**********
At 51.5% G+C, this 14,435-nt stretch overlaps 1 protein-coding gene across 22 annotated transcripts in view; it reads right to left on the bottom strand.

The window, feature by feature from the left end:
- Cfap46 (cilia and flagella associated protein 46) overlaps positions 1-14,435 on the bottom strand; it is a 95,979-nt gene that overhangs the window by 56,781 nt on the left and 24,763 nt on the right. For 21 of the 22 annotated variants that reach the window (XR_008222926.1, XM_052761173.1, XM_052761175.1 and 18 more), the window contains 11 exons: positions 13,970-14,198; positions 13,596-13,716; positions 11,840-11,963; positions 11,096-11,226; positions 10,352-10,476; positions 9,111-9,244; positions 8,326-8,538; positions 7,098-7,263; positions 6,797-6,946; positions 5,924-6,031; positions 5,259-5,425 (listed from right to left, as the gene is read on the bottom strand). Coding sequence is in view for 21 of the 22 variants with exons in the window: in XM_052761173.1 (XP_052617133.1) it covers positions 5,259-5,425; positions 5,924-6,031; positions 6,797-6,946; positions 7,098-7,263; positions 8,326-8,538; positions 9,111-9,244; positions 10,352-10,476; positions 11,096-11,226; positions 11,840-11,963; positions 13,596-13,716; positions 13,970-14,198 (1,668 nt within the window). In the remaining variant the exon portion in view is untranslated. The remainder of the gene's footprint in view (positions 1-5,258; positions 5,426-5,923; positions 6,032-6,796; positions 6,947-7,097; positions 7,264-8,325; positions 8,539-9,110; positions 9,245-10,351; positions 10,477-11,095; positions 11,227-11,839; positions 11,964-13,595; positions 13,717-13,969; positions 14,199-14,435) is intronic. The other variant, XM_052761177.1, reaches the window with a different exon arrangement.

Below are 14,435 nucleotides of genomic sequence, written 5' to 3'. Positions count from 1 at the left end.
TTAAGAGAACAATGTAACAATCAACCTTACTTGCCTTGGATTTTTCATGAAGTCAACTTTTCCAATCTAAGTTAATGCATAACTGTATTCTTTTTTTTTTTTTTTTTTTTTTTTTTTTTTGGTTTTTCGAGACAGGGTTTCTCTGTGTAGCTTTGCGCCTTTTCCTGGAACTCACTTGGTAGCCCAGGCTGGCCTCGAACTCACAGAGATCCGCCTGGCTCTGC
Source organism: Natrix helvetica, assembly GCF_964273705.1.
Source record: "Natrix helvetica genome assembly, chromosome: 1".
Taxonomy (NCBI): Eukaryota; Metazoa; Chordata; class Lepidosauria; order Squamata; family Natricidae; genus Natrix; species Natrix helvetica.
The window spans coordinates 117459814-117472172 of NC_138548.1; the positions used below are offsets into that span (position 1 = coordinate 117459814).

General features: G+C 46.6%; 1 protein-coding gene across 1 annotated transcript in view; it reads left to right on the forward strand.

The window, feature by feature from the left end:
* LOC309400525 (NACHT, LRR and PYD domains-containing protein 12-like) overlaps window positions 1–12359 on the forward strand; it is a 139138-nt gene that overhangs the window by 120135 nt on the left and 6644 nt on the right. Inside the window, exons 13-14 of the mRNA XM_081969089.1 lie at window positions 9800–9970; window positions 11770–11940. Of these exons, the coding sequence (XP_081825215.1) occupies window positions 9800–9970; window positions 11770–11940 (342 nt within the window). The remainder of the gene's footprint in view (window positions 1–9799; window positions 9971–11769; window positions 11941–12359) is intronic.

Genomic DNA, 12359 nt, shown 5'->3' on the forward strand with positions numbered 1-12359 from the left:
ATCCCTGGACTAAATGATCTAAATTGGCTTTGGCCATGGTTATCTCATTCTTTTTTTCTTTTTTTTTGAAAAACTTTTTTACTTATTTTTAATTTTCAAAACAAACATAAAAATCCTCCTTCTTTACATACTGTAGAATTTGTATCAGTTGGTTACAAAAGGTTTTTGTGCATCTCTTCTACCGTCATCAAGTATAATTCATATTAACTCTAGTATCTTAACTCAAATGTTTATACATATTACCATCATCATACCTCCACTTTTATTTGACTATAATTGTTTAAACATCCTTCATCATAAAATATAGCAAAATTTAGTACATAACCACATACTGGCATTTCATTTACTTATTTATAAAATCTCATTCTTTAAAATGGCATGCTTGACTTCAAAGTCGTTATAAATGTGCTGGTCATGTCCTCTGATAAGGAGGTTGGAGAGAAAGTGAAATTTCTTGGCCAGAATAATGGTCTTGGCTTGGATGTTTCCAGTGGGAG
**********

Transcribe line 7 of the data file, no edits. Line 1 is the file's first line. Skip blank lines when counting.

Source record: "Natrix helvetica genome assembly, chromosome: 1".